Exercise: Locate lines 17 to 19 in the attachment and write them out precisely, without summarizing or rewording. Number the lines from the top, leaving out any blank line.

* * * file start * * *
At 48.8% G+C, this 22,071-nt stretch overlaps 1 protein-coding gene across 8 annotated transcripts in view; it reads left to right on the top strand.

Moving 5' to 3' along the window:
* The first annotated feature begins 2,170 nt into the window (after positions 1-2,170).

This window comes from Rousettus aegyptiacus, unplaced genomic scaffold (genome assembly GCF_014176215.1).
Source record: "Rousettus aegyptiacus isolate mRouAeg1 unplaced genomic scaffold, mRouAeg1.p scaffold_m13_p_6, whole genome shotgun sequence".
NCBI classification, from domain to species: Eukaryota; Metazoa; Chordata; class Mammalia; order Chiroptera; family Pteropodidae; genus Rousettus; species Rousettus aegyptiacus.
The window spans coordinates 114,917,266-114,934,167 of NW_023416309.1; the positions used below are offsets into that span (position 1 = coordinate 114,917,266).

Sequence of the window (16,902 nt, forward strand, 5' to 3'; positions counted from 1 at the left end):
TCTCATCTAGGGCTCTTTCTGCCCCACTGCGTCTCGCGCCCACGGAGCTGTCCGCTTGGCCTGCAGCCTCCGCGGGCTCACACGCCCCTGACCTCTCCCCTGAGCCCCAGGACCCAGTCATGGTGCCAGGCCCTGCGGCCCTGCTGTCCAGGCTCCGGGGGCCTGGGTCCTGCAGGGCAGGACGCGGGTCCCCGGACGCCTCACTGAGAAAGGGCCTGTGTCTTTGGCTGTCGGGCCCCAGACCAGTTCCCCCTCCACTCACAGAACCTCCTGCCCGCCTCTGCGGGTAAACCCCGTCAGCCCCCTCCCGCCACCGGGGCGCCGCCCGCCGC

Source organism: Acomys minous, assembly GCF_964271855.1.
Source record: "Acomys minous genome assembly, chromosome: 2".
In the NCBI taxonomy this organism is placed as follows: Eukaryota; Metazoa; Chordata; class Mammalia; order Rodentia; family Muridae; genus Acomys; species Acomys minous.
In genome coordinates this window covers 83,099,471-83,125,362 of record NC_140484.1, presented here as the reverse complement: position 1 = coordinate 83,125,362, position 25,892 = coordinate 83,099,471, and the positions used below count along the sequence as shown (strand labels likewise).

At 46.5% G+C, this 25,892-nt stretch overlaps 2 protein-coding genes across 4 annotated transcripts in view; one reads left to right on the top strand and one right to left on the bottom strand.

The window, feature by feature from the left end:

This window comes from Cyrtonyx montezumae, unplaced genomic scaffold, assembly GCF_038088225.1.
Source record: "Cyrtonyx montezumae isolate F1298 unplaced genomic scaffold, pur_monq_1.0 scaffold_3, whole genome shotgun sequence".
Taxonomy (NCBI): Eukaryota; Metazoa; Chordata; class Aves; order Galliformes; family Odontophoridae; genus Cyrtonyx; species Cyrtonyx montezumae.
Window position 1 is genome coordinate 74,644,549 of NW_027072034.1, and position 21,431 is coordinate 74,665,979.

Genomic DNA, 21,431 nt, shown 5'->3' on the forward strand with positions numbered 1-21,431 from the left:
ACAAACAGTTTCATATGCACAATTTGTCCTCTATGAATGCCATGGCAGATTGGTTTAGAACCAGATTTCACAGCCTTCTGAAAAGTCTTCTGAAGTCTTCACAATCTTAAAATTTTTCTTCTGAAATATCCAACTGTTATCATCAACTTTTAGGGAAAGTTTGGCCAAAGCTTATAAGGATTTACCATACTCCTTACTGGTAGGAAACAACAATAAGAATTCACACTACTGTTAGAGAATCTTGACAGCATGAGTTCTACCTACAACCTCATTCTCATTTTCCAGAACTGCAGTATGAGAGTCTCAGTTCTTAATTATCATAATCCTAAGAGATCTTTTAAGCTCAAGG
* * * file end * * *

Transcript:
Source record: "Cyrtonyx montezumae isolate F1298 unplaced genomic scaffold, pur_monq_1.0 scaffold_3, whole genome shotgun sequence".
Taxonomy (NCBI): Eukaryota; Metazoa; Chordata; class Aves; order Galliformes; family Odontophoridae; genus Cyrtonyx; species Cyrtonyx montezumae.
Window position 1 is genome coordinate 74,644,549 of NW_027072034.1, and position 21,431 is coordinate 74,665,979.